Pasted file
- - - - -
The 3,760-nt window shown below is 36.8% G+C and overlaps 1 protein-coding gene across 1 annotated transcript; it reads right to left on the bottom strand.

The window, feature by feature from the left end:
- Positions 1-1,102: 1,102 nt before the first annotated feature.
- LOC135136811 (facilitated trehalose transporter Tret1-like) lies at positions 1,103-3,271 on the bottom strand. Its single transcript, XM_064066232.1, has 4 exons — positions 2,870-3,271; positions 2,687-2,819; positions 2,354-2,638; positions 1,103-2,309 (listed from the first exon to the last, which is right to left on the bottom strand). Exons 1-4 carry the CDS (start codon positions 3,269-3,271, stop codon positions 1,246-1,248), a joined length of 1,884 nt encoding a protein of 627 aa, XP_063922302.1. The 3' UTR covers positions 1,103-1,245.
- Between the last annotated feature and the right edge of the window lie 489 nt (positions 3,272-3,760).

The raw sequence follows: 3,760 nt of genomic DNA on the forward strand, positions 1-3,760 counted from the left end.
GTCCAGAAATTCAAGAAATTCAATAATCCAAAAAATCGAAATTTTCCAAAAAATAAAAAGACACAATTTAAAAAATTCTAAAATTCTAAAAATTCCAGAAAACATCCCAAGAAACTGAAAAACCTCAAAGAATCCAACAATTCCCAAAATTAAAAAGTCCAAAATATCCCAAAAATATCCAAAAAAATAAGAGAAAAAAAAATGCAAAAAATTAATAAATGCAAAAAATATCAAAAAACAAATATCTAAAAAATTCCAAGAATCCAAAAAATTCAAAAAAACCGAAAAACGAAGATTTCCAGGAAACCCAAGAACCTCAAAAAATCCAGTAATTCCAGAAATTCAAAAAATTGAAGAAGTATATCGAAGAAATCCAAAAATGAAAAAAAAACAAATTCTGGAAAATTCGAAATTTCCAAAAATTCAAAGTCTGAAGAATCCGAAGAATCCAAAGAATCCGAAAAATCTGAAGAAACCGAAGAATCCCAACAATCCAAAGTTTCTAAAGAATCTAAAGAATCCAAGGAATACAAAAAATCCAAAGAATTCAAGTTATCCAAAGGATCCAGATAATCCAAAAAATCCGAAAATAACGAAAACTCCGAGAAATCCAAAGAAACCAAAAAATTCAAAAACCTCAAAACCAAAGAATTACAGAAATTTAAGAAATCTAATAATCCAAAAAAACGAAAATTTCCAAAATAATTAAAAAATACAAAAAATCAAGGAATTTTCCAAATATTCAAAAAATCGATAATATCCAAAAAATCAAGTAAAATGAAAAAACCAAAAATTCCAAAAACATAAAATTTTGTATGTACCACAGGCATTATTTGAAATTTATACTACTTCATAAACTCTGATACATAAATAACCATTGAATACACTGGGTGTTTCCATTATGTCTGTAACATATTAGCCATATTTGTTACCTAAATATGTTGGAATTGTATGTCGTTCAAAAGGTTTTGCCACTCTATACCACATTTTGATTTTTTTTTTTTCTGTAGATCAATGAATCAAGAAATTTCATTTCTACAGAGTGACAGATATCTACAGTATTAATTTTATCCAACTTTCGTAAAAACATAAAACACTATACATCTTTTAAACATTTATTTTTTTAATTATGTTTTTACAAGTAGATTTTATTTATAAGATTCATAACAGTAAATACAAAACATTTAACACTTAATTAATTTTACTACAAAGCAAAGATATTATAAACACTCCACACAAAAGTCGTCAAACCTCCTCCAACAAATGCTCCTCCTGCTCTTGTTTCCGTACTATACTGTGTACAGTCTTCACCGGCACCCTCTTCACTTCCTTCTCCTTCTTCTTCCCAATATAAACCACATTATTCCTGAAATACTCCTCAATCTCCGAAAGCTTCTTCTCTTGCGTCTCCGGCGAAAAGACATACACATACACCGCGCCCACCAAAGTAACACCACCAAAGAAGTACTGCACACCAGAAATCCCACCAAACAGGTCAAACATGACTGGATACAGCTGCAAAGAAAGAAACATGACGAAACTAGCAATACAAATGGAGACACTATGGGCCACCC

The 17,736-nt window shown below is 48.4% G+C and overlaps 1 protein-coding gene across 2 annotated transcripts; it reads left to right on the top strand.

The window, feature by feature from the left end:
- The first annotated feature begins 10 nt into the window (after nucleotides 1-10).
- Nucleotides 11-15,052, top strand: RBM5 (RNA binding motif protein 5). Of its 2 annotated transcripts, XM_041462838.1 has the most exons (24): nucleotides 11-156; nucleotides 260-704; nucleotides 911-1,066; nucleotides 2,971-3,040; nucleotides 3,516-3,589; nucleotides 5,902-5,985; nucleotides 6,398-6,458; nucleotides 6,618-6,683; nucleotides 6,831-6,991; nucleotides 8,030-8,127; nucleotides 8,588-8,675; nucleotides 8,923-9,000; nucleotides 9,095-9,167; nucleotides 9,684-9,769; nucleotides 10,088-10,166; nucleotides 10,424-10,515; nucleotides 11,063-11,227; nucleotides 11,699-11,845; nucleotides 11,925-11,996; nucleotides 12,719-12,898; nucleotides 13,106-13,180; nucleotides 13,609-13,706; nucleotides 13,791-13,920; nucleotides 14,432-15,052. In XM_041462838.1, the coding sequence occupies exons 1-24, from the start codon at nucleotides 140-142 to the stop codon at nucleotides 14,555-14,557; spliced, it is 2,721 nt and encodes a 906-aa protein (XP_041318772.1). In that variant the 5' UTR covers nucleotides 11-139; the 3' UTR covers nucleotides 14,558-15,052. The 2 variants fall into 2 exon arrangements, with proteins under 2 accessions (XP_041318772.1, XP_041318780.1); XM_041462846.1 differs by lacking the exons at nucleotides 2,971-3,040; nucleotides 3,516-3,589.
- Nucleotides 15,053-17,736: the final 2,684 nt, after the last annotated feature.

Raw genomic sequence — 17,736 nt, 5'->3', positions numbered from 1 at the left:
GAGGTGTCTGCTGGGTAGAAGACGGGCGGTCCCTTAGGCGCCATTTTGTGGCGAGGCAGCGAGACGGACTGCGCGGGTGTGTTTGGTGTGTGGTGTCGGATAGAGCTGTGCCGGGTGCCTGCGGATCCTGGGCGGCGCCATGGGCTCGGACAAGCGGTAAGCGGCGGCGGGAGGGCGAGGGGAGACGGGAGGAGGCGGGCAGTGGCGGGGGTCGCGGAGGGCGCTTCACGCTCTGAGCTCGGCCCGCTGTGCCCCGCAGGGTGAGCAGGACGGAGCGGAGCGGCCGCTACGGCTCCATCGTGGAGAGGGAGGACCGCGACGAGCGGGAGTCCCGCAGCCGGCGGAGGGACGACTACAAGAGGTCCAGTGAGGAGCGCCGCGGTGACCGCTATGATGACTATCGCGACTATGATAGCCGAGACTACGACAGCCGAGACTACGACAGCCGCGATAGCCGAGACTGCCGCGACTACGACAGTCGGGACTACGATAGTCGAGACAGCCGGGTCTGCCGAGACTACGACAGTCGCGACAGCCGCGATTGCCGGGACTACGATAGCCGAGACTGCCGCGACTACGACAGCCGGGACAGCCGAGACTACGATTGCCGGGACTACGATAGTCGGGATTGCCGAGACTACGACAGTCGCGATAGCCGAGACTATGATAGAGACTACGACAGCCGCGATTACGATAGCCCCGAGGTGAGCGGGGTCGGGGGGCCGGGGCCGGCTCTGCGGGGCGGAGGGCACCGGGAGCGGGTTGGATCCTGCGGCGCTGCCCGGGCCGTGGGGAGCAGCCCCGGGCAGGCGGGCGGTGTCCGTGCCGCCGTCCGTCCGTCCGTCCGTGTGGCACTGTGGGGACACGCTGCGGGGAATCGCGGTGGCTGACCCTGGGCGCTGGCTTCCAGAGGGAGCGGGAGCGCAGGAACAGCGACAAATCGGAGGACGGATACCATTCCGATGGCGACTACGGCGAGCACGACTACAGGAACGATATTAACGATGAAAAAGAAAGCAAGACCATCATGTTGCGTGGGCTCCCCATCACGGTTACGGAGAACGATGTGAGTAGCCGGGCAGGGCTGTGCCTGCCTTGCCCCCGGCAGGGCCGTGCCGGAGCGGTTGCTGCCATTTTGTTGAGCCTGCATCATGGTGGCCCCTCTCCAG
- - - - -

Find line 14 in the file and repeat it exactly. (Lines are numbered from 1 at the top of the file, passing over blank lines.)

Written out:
GAGGTGTCTGCTGGGTAGAAGACGGGCGGTCCCTTAGGCGCCATTTTGTGGCGAGGCAGCGAGACGGACTGCGCGGGTGTGTTTGGTGTGTGGTGTCGGATAGAGCTGTGCCGGGTGCCTGCGGATCCTGGGCGGCGCCATGGGCTCGGACAAGCGGTAAGCGGCGGCGGGAGGGCGAGGGGAGACGGGAGGAGGCGGGCAGTGGCGGGGGTCGCGGAGGGCGCTTCACGCTCTGAGCTCGGCCCGCTGTGCCCCGCAGGGTGAGCAGGACGGAGCGGAGCGGCCGCTACGGCTCCATCGTGGAGAGGGAGGACCGCGACGAGCGGGAGTCCCGCAGCCGGCGGAGGGACGACTACAAGAGGTCCAGTGAGGAGCGCCGCGGTGACCGCTATGATGACTATCGCGACTATGATAGCCGAGACTACGACAGCCGAGACTACGACAGCCGCGATAGCCGAGACTGCCGCGACTACGACAGTCGGGACTACGATAGTCGAGACAGCCGGGTCTGCCGAGACTACGACAGTCGCGACAGCCGCGATTGCCGGGACTACGATAGCCGAGACTGCCGCGACTACGACAGCCGGGACAGCCGAGACTACGATTGCCGGGACTACGATAGTCGGGATTGCCGAGACTACGACAGTCGCGATAGCCGAGACTATGATAGAGACTACGACAGCCGCGATTACGATAGCCCCGAGGTGAGCGGGGTCGGGGGGCCGGGGCCGGCTCTGCGGGGCGGAGGGCACCGGGAGCGGGTTGGATCCTGCGGCGCTGCCCGGGCCGTGGGGAGCAGCCCCGGGCAGGCGGGCGGTGTCCGTGCCGCCGTCCGTCCGTCCGTCCGTGTGGCACTGTGGGGACACGCTGCGGGGAATCGCGGTGGCTGACCCTGGGCGCTGGCTTCCAGAGGGAGCGGGAGCGCAGGAACAGCGACAAATCGGAGGACGGATACCATTCCGATGGCGACTACGGCGAGCACGACTACAGGAACGATATTAACGATGAAAAAGAAAGCAAGACCATCATGTTGCGTGGGCTCCCCATCACGGTTACGGAGAACGATGTGAGTAGCCGGGCAGGGCTGTGCCTGCCTTGCCCCCGGCAGGGCCGTGCCGGAGCGGTTGCTGCCATTTTGTTGAGCCTGCATCATGGTGGCCCCTCTCCAG